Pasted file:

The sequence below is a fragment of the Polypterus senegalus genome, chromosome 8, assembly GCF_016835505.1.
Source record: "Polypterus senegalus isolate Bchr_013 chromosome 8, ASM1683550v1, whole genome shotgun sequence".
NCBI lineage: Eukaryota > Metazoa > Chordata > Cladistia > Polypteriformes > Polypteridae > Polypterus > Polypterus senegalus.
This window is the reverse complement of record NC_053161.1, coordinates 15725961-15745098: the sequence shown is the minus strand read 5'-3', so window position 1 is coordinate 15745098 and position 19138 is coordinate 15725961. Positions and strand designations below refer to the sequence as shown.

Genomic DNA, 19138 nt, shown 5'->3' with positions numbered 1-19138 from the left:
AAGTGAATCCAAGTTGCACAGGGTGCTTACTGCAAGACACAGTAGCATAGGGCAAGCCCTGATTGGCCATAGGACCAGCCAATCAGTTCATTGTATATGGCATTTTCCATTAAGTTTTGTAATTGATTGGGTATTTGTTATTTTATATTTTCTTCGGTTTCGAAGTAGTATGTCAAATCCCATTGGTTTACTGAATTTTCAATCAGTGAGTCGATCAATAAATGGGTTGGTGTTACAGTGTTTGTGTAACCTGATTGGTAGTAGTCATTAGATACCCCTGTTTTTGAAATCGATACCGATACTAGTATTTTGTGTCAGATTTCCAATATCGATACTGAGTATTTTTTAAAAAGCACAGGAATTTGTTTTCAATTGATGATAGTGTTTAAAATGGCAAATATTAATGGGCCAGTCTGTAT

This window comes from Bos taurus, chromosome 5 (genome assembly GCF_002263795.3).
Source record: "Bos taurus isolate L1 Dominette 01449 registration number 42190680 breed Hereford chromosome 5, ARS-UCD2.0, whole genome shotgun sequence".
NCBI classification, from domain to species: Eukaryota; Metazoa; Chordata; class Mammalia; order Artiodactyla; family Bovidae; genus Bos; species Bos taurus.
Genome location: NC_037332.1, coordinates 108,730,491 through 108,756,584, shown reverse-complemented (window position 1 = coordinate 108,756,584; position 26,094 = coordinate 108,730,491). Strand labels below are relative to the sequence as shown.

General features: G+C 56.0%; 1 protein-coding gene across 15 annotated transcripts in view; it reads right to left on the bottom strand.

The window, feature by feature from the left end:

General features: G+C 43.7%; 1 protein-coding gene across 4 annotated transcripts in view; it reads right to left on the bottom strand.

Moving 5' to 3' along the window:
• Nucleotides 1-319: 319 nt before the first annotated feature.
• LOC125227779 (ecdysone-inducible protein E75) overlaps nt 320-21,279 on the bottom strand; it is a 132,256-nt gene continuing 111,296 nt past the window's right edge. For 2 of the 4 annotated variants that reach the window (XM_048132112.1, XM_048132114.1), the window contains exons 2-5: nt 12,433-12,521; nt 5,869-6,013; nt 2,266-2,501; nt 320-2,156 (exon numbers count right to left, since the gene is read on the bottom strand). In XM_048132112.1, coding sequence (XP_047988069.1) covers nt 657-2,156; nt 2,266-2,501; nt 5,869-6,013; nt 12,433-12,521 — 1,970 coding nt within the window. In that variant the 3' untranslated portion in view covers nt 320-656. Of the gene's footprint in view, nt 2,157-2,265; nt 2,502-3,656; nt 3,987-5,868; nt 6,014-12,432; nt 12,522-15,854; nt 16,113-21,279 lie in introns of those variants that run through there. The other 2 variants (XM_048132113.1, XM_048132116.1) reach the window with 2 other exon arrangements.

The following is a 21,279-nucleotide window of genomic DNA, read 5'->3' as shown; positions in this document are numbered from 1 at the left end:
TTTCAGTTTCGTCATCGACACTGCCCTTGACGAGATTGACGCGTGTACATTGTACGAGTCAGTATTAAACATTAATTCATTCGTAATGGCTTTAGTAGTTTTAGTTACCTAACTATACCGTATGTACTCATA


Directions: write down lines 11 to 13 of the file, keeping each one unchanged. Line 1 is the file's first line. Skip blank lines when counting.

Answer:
General features: G+C 56.0%; 1 protein-coding gene across 15 annotated transcripts in view; it reads right to left on the bottom strand.

The window, feature by feature from the left end:

General features: G+C 43.7%; 1 protein-coding gene across 4 annotated transcripts in view; it reads right to left on the bottom strand.